Wilderness captivates me. For as long as I can remember, exploring wild places has played a key role in my life. Heading out on a multiday trek—whether to a remote alpine basin set in a sea of rocky crags or an undisturbed watershed threaded by an untamed river—helps me make sense of the world.
This year, I’m entering a new phase in my relationship with wild places. I feel it’s time I give something back. I was recently asked, and gladly accepted, to serve on the board of directors for a five-year-old nonprofit organization, the Selway-Bitterroot Foundation (www.selwaybitterroot.org). With offices in Idaho and Montana, to cover both sides of the two-state Selway-Bitterroot Wilderness, the group is dedicated to on-the-ground stewardship of the 1.3-million-acre wilderness area. This sprawling expanse of protected wild country covers much of north-central Idaho. It also spills over into Montana on the leeward side of the rugged Bitterroot Range just south of Missoula.
Stepping outside to the residential street in front of my temporary home here in Missoula where I’m attending graduate school, I can gaze to the now-snow covered summit of Lolo Peak. This rocky sentinel marks the northernmost limits of the Selway-Bitterroot Wilderness. I’m reminded each day how fortunate I am to live in such a wonderful place as I watch the last light fade behind this remote crag.
The Selway-Bitterroot Foundation’s efforts aren’t focused solely on the Selway-Bitterroot Wilderness. They also extend out to surrounding forestlands and roadless areas of the Nez Perce, Clearwater, Lolo and Bitterroot national forests. The area covers the Selway and Lochsa river basins in Idaho and the Bitterroot River Valley in Montana. Within this rugged slice of paradise, there are unspoiled old growth forests containing thousand-year-old cedars, the ragged crest of the Selway Crags, remote Meadow Creek and much more.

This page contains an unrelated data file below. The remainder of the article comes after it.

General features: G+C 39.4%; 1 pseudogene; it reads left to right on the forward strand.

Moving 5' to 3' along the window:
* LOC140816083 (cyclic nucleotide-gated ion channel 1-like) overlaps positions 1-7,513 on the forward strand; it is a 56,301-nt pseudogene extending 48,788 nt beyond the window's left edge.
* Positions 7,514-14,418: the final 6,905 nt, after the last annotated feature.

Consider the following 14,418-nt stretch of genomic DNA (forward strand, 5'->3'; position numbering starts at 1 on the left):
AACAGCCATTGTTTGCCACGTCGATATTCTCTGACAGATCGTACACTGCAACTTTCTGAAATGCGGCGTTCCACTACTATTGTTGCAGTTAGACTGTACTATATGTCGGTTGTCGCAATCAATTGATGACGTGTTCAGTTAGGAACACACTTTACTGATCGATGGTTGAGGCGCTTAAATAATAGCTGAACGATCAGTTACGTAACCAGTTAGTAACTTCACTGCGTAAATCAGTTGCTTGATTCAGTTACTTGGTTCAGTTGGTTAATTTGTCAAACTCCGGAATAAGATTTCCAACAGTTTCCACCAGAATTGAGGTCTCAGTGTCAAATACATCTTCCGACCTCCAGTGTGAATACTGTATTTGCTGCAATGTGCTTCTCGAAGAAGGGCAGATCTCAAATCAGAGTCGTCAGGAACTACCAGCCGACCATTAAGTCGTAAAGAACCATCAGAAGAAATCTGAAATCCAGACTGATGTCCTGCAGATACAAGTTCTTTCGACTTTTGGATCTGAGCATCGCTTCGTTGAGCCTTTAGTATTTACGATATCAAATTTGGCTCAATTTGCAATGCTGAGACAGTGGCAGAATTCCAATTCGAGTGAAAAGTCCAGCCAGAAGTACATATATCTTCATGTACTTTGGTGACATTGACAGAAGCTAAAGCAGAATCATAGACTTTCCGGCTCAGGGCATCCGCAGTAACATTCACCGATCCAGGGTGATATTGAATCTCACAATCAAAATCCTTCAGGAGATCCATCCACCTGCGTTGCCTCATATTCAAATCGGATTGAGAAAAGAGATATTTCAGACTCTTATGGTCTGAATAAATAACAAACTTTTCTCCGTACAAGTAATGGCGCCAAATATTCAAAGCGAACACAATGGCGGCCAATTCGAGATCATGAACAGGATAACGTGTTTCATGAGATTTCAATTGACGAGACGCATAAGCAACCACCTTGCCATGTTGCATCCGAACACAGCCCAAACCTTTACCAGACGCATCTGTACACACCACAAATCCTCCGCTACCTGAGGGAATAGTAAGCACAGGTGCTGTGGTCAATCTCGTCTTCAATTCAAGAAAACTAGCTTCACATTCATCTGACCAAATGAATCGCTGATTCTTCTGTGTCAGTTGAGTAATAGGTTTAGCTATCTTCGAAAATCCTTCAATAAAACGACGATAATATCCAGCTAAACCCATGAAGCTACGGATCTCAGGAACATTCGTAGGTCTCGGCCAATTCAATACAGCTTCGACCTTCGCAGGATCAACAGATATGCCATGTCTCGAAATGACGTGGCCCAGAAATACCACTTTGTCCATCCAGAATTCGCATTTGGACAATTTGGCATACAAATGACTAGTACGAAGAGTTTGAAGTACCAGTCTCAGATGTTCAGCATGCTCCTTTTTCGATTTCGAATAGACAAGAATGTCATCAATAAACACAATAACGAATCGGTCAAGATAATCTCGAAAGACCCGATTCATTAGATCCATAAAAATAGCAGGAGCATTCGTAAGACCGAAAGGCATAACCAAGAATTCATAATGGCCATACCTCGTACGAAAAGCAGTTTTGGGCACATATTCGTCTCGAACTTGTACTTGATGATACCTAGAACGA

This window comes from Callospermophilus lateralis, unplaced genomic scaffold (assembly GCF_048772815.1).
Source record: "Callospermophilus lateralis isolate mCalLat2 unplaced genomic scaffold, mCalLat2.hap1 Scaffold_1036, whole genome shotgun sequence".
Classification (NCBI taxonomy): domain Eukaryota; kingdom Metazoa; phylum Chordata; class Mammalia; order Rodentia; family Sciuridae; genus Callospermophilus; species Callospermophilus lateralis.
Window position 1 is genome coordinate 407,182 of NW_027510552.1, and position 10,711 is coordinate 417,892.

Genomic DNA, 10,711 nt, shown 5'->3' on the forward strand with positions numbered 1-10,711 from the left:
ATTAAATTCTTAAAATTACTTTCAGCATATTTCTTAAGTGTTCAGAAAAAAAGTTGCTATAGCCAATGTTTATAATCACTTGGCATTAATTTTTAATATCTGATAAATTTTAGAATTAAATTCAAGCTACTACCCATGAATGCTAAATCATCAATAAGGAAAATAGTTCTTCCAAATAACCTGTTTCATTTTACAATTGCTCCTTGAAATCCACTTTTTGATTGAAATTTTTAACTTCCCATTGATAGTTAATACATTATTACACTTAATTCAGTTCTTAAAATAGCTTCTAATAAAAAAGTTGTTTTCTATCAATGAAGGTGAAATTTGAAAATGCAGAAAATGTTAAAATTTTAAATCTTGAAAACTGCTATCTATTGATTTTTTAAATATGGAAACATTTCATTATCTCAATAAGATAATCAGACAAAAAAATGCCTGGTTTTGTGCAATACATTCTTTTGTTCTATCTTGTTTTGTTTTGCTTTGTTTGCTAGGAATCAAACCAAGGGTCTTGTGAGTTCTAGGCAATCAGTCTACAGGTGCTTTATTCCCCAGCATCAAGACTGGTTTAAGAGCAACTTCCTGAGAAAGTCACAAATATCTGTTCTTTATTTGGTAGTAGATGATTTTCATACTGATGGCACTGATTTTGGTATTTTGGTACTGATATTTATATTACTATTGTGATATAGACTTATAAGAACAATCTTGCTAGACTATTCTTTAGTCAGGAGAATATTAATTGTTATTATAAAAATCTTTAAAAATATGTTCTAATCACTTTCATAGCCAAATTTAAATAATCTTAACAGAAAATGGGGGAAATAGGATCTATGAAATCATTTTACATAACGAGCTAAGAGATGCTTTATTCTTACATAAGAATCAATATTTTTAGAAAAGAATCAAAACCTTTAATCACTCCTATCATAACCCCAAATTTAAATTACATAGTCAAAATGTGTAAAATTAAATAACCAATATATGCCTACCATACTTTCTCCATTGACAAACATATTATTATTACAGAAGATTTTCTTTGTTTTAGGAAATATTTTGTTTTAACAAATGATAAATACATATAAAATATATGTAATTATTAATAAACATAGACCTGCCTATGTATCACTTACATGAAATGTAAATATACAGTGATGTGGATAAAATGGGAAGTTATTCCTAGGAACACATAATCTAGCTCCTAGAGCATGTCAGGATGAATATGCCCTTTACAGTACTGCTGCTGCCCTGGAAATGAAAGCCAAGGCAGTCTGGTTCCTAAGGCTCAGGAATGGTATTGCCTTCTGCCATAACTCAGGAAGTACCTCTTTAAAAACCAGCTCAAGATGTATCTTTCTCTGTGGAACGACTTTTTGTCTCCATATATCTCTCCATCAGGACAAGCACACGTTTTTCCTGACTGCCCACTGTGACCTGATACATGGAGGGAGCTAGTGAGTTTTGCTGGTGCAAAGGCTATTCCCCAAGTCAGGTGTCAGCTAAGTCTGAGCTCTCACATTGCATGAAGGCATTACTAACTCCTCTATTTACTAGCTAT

The Selway-Bitterroot Foundation works with the U.S. Forest Service to help steward this stunning landscape. We take on important tasks like maintaining backcountry trails, monitoring for invasive weeds and repairing old, wind-battered fire lookouts. Our wilderness ranger internship program is another exciting venture. Its primary purpose is to provide on-the-ground mentoring for university-level students who are studying wilderness-recreation management. In 2010, up to six interns will spend the summer working and training in the Selway-Bitterroot Wilderness under the leadership of the Selway-Bitterroot Foundation and the Forest Service.
One of the things I like most about this organization is its strong record of bringing wilderness lovers of all backgrounds together to protect this special place for future generations. Working side-by-side in this effort are backpackers and mule packers, city dwellers and rural residents.
In my role at the foundation, I will be using my writing and photography background to help shed light on the amazing work that’s happening in the Selway-Bitterroot backcountry due to the dedication of everyday volunteers. I’m certain I’ll be blogging about this new endeavor of mine often. To learn more about our current and future efforts, check out this link to the Selway-Bitterroot Foundation’s winter newsletter, http://www.selwaybitterroot.org/SBF-Winter-2010-Newsletter-Web-Version.pdf.